Roche app relieves diabetes distress in clinical trial
A digital health application (DiGA) has been shown to relieve the distress that patients can experience when managing diabetes, which can compromise their care, in a randomised clinical trial.
Diabetes distress is an emotional reaction specific to the demands of diabetes and diabetes therapy – leading to feelings of hopelessness, discouragement and exhaustion – which is not necessarily pathological, but can become so if present at an elevated level, according to study investigator Dominic Ehrmann of the FIDAM diabetes research institute in Germany.
He told the EASD meeting this week that it is clinically relevant to monitor diabetes distress, as high levels have been linked to a risk of depression, poorer quality-of-life, and suboptimal management of diabetes that can worsen blood glucose control, as measured by higher haemoglobin A1c levels. It is estimated that around 35% of patients with type 1 and type 2 diabetes have elevated distress levels.
DiGAs can relieve distress in several ways. For example, by providing a simple overview of glucose control, making data easier to interpret, and providing motivational feedback and positive reinforcement when goals are achieved, said Ehrmann.
The new trial investigated the role of the Pro version of the mySugr app, a digital diabetes logbook which Roche acquired along with its developer in 2017 and – in a defining moment for digital health within pharma – positioned it at the heart of its diabetes management ecosystem alongside products like its Accu-Chek blood glucose testing range.
The study was specifically designed to test the effects of the app on diabetes distress, the primary endpoint, with the app compared to no digital intervention and patients followed up after 12 weeks. It included nearly 400 evaluable patients with type 1 and 2, as well as gestational diabetes, who were asked to carry out daily blood glucose measurements and input the results into the app.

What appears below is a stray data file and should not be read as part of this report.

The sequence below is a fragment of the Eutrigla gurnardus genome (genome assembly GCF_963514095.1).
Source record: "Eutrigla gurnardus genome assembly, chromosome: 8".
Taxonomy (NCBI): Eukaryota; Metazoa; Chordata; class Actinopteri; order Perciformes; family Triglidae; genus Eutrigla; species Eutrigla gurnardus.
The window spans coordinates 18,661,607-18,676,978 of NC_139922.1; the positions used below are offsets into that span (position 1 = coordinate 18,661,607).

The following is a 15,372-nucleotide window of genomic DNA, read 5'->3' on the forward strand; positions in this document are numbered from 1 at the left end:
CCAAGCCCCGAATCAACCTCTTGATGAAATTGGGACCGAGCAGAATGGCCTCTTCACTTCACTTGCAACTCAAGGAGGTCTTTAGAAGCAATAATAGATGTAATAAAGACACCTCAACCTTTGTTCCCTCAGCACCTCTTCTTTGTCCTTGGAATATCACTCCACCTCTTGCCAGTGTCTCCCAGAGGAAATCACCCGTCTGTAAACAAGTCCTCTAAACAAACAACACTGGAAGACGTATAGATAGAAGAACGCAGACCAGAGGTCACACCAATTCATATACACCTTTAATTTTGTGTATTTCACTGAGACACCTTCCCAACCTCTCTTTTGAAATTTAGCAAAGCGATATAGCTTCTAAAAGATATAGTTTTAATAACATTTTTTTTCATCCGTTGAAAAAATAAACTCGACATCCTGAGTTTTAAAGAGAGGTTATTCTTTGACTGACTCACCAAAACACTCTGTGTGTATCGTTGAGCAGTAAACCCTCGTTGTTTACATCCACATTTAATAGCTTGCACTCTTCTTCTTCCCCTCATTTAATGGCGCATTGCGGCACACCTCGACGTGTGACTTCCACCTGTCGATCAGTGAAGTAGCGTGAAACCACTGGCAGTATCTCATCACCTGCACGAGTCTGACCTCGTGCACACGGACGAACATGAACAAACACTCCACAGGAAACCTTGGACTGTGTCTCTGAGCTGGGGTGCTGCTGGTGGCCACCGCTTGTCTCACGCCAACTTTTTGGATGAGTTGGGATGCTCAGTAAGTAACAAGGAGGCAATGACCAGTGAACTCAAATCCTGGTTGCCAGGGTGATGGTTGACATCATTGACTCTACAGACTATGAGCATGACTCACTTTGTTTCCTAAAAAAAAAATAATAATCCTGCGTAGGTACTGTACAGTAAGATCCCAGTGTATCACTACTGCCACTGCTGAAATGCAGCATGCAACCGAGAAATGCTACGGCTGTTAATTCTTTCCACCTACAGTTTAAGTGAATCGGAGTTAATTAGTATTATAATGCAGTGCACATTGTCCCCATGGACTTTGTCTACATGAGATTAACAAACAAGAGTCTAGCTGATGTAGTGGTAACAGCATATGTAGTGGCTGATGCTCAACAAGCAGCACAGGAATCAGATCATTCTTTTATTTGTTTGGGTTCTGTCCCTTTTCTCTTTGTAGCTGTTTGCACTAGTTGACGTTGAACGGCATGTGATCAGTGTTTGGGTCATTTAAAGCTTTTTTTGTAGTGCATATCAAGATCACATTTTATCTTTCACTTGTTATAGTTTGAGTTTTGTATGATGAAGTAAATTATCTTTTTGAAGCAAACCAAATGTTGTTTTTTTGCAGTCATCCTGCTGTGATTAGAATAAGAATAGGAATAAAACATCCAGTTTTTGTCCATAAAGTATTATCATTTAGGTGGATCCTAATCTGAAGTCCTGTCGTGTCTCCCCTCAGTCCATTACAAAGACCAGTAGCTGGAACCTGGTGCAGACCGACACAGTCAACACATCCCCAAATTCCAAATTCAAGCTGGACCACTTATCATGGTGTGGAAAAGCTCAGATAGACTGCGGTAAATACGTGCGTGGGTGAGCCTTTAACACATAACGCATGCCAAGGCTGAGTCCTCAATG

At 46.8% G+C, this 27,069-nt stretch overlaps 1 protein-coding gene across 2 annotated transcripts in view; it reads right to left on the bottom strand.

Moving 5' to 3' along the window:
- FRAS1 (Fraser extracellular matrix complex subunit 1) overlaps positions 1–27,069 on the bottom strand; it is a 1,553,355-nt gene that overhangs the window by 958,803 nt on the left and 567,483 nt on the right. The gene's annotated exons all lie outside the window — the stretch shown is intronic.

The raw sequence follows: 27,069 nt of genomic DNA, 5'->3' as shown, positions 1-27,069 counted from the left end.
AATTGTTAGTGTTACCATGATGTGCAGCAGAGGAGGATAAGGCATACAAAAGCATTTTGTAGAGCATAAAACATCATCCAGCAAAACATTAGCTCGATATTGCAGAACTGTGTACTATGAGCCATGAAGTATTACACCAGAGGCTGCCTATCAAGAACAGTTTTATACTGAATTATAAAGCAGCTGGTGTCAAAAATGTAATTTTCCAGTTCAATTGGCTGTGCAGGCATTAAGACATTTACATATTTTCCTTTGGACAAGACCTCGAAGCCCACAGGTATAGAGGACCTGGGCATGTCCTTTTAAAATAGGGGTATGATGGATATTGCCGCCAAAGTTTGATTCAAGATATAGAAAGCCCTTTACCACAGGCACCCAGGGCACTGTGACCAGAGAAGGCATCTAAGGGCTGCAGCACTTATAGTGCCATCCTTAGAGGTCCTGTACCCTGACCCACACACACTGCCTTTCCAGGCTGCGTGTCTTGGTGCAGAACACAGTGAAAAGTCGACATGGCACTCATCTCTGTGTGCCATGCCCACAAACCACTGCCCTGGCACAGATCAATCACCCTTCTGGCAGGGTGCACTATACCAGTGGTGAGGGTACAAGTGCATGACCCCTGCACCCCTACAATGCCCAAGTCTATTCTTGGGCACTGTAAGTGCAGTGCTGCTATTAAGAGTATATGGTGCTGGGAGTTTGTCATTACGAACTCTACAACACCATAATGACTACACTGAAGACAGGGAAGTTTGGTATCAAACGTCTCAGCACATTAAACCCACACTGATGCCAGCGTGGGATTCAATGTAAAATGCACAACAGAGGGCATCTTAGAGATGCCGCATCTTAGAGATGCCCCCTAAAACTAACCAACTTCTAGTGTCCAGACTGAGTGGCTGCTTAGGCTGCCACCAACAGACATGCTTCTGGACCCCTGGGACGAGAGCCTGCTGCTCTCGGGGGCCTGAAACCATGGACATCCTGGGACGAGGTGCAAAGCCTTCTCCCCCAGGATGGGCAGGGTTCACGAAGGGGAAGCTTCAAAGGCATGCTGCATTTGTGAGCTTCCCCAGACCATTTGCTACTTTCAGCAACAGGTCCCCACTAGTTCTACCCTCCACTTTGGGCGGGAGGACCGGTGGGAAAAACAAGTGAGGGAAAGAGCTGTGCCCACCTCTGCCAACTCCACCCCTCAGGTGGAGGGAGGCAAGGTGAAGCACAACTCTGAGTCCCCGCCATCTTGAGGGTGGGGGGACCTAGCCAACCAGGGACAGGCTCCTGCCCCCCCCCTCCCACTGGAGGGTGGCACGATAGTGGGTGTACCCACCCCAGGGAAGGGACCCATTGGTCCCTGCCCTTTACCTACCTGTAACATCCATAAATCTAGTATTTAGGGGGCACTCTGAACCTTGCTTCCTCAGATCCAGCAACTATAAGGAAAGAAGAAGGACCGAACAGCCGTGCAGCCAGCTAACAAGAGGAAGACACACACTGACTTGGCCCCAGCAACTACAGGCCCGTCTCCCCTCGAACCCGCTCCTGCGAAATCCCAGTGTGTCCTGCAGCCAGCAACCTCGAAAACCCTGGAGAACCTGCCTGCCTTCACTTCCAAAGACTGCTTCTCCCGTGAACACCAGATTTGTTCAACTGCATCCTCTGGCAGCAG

Diabetes distress was assessed using a standard patient-reported outcome (PRO) questionnaire called PAID, with various secondary measures, including Hba1C to give an indication of blood glucose control.
There was an improvement in diabetes distress with mySugr Pro – a reduction of around 3.6 on the PAID scale versus a slight increase in the control group – which met the threshold for statistical significance with a p-value of 0.0182.
There were no significant improvements on secondary endpoints in the study, including HbA1c, although Ehrmann noted there were 80 women with gestational diabetes who might not be expected to see a significant change in the biomarker over the course of the study.
If only type 1 and type 2 patients were assessed, there was a 2.2 higher chance of achieving a target Hba1c level of 6.5% or lower, along with evidence for lower rates of very high or very low blood sugar, which provided some evidence of improved glycaemic control.
There was also a high degree of patient satisfaction with the app, with a very low drop-out rate of 6.4 - unusual for studies of digital interventions - backed up by user data that showed that it was used as directed on 93% of days overall.
“We hope that we can now go all the way to making the mySugr Pro app a prescribable digital health application in Germany,” said Ehrmann.
There is a well-defined framework for approval and reimbursement of DiGAs in Germany, where there are 55 prescribable products on the market including five in the metabolic disease area, including apps to support lifestyle changes, manage obesity, and help patients deal with depression caused by diabetes.
In the first nine months of 2022, the latest period for which data is available, there were more than 200,000 prescriptions for DiGA products, out of which around 80% (164,000) were redeemed.
Around 31,000 of those were for diabetes-related apps at a cost of roughly €15 million to the German healthcare system, out of total spending on DiGAs of €55 million since the law was enacted.
mySugr Pro is aiming to plug a gap in the category with its focus on diabetes self-management and glucose control, said Ehrmann.